Another new recommendation from the Centers for Disease Control and Prevention (CDC) is the use of a cloth face covering, such as a mask or scarf. Covering the mouth and nose dramatically reduces the risk of either spreading or catching the coronavirus. Medical providers and first responders are in dire need of Personal Protective Equipment (PPE). So, using alternate methods to shield the nose and mouth helps to reduce the public use of the PPE these professionals need, so they may stay healthy and continue to care for patients. For anyone who can sew, there are many patterns and tutorials available on the internet for homemade cloth masks. 

We all must play our part to reduce the spread of the virus. The best way to achieve this is to stay at home, especially when sick. If it is necessary to leave home, maintain 6 feet between oneself and others, wear a mask, wash hands frequently, cover coughs and sneezes with an elbow, and trips into stores or other public places should be completed as quickly as possible. 

Depending on where one lives, testing for coronavirus is currently reserved for those deemed high-risk. Consult with your local health department for testing procedures and requirements. If you are feeling unwell, contact your healthcare provider for advice. Do not go to your local Emergency Department, clinic, doctor’s office, or urgent care center without first consulting with your regular provider. If you have any questions before calling your PCP, visit the CDC’s Situation Summary page for updated information.

Learn more about the CDC’s Community Mitigation Guidelines (PDF).

While this disease is spreading rapidly and inciting fear and utterly irrational behavior, we must keep a cool head and allow common sense to guide us.

What to do:

CDC (The Centers for Disease Control and Prevention) gives the following recommendations for people at high risk for a difficult course of illness, should they become infected.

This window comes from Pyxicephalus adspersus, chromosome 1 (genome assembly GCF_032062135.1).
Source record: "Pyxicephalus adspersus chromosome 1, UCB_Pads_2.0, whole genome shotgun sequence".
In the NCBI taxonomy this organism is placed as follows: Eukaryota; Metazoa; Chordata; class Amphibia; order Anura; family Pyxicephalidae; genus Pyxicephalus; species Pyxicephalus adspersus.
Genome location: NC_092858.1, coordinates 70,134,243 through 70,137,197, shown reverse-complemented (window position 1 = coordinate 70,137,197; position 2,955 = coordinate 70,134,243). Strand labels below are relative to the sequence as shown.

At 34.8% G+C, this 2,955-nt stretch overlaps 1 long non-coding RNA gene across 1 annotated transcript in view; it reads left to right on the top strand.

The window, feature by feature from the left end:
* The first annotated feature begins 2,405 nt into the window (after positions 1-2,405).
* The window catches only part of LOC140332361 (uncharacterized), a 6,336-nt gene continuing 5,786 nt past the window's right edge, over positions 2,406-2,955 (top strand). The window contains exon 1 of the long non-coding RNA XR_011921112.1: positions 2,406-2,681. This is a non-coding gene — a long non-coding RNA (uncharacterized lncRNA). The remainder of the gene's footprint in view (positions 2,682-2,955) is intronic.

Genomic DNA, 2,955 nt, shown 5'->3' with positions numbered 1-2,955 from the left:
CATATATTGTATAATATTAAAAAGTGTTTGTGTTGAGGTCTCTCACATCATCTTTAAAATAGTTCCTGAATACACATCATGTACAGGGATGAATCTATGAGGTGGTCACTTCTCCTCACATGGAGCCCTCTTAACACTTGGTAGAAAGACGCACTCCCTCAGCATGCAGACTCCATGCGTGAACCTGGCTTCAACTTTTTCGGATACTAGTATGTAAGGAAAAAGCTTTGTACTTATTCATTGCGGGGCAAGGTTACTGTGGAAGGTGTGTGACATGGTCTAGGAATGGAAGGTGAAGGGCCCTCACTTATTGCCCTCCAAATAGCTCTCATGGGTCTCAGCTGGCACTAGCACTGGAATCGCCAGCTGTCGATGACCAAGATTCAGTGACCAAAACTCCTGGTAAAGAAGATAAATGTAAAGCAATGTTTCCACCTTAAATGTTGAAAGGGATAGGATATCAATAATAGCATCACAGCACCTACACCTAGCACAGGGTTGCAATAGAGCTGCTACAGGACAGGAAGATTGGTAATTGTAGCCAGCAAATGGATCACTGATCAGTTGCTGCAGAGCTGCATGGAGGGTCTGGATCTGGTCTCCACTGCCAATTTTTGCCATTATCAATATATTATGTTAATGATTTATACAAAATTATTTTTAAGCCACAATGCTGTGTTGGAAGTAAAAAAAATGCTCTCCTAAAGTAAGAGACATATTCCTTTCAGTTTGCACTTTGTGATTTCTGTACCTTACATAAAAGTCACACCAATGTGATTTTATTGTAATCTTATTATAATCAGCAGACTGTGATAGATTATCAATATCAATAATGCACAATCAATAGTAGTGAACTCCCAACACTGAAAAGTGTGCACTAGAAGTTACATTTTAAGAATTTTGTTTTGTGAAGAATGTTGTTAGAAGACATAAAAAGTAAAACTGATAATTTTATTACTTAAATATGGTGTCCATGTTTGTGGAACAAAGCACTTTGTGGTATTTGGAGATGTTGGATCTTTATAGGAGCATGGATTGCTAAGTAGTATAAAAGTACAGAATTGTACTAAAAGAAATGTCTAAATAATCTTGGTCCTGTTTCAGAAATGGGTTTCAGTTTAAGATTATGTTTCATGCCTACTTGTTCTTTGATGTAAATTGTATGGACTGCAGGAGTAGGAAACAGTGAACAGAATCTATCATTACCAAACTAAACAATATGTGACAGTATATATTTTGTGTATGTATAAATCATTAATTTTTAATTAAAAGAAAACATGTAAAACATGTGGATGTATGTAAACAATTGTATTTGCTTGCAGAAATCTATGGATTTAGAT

• Have supplies on hand including food, medicine, and pet supplies
  • Take everyday precautions such as wash your hands and keep common areas disinfected
  • Stay home as much as possible. Avoid crowds, but if you must go out, practice social distancing, and maintain at least 6 feet between and yourself and other people
  • Pay attention to potential COVID-19 symptoms, including fever, cough, and shortness of breath. If you feel like you are developing symptoms, call your doctor. Experts advise against going to the emergency room or doctor’s office.
  • Stop hoarding medical supplies. First responders and healthcare providers need these supplies so they can care for sick people. If the first responders and medical staff are sick, they won’t be able to continue to provide treatment; and the death count could rise exponentially. 
  • Leave some toilet paper for the rest of us. Toilet tissue is 100% ineffective at preventing coronavirus, which is a respiratory disease. 
  • Mental health is a concern due to isolation precautions. Please check in with neighbors who have no immediate family. The Anxiety and Depression Association of America has set up a resource page on coronavirus anxiety to offer tips and strategies from mental health professionals.

The CDC’s guidance for mitigating the spread of COVID-19 (as well as Flu, SARS, etc.) emphasizes greater individual responsibility:

“Individuals, communities, businesses, and healthcare organizations are all part of a community mitigation strategy… Community mitigation is a set of actions that persons and communities can take to help slow the spread of respiratory virus infections. 

Community mitigation is especially important before a vaccine or drug becomes widely available… Selection and implementation of these actions should be guided by the local characteristics of disease transmission, demographics, and public health and healthcare system capacity.” 

Each state will issue directives and guidelines, per the CDC’s published guide: “Implementation of Mitigation Strategies for Communities with Local COVID-19 Transmission.”

Click here for information about ensuring you get the necessary medical care during a disaster.


Stay healthy, friends!